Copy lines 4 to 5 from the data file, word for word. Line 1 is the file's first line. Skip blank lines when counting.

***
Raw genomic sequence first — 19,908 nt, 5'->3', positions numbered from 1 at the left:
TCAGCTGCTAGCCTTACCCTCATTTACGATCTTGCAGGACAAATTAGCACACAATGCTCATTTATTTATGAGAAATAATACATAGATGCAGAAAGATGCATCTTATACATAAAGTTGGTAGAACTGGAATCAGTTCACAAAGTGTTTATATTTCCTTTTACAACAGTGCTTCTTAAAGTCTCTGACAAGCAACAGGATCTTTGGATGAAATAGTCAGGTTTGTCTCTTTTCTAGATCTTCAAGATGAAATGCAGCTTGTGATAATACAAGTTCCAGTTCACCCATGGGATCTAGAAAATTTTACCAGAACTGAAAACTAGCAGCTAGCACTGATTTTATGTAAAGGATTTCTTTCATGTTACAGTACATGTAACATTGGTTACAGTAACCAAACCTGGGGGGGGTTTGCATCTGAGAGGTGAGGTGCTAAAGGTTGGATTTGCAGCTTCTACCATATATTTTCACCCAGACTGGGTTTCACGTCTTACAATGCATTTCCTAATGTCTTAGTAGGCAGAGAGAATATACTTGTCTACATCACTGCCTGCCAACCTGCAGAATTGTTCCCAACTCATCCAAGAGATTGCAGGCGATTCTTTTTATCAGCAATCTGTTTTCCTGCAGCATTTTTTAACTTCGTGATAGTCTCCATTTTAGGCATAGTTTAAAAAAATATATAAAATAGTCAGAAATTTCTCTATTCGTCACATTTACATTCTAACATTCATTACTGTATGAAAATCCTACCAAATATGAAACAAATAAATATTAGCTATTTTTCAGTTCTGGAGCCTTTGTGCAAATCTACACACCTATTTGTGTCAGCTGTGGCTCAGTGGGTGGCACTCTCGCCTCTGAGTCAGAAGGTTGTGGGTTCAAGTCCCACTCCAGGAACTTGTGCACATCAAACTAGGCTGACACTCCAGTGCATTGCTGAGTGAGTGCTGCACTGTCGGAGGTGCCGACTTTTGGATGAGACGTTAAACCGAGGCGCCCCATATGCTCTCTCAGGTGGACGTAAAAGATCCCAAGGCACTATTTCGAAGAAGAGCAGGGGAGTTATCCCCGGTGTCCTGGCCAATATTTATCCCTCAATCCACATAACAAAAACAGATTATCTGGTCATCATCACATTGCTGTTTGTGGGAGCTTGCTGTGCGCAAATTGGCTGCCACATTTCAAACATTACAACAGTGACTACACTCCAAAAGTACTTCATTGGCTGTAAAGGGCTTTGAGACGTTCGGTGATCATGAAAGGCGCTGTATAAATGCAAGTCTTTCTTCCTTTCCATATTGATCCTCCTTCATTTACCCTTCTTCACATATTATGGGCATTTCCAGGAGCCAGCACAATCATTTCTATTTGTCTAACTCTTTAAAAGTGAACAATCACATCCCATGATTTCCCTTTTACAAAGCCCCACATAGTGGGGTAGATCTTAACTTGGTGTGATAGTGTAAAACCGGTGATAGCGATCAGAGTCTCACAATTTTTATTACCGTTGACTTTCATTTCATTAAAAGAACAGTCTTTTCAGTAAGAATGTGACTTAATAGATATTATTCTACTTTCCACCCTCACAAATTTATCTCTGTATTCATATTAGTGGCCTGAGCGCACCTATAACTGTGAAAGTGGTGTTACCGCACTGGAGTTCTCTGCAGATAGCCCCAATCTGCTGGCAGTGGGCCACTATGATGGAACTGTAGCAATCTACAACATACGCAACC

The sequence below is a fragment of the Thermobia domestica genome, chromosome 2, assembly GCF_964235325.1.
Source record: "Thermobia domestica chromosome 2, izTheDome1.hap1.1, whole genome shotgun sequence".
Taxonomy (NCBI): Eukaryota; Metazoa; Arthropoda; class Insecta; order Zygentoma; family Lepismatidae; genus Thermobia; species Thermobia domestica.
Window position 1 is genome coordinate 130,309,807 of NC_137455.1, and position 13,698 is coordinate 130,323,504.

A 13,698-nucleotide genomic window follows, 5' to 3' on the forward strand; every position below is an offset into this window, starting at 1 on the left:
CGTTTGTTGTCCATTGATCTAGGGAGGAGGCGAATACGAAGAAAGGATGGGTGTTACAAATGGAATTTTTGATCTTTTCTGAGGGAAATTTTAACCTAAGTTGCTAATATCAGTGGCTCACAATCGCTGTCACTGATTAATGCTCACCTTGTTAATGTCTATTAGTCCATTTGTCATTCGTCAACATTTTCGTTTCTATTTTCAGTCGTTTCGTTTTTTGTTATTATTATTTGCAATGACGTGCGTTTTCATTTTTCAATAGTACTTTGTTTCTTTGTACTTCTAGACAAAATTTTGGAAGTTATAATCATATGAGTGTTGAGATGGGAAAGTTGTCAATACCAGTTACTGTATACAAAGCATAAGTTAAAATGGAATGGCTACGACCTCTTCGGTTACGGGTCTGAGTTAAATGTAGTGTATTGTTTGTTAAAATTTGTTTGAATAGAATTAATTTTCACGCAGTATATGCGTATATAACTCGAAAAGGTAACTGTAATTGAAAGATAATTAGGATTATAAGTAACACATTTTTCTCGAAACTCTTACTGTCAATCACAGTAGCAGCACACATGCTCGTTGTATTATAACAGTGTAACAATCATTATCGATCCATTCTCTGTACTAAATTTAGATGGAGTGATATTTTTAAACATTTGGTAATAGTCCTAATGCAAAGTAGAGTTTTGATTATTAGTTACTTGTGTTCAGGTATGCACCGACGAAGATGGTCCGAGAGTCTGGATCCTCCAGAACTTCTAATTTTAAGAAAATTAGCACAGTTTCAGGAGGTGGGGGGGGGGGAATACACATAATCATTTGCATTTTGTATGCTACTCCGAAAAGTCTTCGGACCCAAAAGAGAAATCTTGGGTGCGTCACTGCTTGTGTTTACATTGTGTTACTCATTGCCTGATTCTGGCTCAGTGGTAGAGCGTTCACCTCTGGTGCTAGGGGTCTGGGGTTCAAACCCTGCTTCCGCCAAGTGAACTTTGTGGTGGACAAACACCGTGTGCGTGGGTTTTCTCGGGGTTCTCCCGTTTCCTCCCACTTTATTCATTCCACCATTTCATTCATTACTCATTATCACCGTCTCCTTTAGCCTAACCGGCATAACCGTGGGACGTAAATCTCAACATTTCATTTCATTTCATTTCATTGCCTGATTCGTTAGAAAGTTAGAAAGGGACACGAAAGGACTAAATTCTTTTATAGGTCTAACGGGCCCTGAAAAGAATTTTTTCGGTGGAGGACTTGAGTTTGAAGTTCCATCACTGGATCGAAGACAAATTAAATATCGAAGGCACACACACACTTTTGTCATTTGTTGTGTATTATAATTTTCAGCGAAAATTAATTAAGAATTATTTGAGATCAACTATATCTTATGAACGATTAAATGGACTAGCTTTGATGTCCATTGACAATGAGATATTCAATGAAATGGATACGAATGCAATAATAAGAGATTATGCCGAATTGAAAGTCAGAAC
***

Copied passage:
Source record: "Thermobia domestica chromosome 2, izTheDome1.hap1.1, whole genome shotgun sequence".
Taxonomy (NCBI): Eukaryota; Metazoa; Arthropoda; class Insecta; order Zygentoma; family Lepismatidae; genus Thermobia; species Thermobia domestica.